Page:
I reached a pass and had to orientate myself, with no visibility and only the white horizon. Then it was perfect, the very reason why I love the mountains so much. A pristine path, without any human trace (at that point, the occasional hikers give up, so you find very little garbage). All sounds are nub, because of the snow.
Visibly not completely alone
Here and there, you can hear the flaps of a bird's wing or gusts of winds. Apart from that, there is only the sound of your steps deep in the snow and your heavy and regular breathing. The air is pure and coarse.
At that point, my rhythm is already quite set and I walk like an automat. Then, I suppose helped by altitude and solitude, your mind starts drifting and you become quite meditative. Things come in perspective and you consider them in a new, serene and detached way. You give priority to keeping the rhythm, like an obsession.
On that day, the snow became wind and sun and snow again. The weather was changing quickly and the evanescent reflections of the shade of the clouds on the snow were beautiful.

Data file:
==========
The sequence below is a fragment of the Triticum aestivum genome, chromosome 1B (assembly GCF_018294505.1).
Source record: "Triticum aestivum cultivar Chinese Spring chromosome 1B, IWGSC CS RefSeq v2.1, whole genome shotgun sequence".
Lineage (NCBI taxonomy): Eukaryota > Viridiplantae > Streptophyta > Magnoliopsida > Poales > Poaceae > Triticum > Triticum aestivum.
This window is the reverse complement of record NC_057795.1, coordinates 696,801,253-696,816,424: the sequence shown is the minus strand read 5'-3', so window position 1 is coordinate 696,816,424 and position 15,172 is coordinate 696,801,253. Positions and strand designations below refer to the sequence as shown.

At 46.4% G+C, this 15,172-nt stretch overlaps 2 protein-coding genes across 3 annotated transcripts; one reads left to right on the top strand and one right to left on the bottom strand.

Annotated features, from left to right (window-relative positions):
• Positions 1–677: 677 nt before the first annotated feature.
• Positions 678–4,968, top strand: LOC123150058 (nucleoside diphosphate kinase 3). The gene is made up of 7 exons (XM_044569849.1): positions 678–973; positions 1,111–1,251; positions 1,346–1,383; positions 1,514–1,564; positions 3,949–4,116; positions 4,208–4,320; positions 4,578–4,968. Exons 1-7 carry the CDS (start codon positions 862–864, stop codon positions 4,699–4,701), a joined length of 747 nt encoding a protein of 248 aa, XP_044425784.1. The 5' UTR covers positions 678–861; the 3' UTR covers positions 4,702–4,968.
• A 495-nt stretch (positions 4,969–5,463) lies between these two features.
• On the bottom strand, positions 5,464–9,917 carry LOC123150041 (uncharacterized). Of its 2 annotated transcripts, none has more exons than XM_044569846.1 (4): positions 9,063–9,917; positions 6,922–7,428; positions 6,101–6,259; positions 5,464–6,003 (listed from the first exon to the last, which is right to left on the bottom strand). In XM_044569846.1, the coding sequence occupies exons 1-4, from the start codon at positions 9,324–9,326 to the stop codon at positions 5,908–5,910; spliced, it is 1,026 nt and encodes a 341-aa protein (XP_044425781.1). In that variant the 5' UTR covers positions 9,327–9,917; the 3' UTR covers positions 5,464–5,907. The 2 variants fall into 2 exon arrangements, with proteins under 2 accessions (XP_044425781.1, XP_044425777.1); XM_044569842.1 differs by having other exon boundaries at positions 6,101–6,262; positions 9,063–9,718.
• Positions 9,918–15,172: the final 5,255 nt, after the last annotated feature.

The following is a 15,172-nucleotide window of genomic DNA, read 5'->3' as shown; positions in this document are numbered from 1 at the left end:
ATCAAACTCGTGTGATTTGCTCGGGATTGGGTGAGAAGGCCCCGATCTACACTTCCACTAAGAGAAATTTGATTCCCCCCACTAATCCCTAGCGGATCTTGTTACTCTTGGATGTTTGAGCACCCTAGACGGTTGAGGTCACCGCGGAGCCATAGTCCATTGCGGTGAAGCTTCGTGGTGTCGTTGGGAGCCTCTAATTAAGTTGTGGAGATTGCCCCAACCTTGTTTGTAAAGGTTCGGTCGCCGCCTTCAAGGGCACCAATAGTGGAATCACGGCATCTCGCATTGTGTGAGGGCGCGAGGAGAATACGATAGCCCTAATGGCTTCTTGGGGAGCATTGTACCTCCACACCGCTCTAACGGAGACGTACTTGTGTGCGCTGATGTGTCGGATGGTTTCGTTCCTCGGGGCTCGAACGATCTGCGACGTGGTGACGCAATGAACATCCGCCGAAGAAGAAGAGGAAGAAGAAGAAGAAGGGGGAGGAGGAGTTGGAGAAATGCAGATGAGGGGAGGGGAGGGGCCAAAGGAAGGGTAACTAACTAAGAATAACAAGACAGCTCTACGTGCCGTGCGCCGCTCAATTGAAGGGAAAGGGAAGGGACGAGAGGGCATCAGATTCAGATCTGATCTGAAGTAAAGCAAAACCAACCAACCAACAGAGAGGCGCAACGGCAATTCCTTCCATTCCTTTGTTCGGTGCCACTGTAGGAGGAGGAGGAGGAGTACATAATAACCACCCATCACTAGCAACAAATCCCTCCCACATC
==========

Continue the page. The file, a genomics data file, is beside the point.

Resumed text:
And there, I saw it, Pip Ivan fortress, appearing like a spectrum in the clouds, a black fortress surrounded by a world of white.
First sight of Pip Ivan Fortess
At that point I had been walking for about three hours. I was ahead of time, but I forced the pace, attracted like a magnet by the fortress. There was about 45 minutes left to walk up a pretty ridge. I reached the fortress, accompanied by a new snowfall and strong wind, almost disappointed that these walls were real. The fortress was falling into decay, but was still massive looking. I rushed into the open area to escape the wind and eat lunch. The staff from mountain rescue team staying at the top asked me where I came from and where I was heading, obviously a bit surprised to see a Frenchman by himself up-there.
When I walked out, the snow fall had ended and a beautiful clear sky opened up, revealing the landscape I had only been glimpsing here and there. It was exhilarating and I walked down at a good paced, with the silence just broken by a helicopter doing rotation of some kind in the area.
A last look at the crumbling observatory
I bought some brynza and some pollen when I reached the cabin of the shepherd on the way back.
All in all, it was just a six hours’ hike, but it fell as usual like a much longer inner journey with many emotions, through all seasons.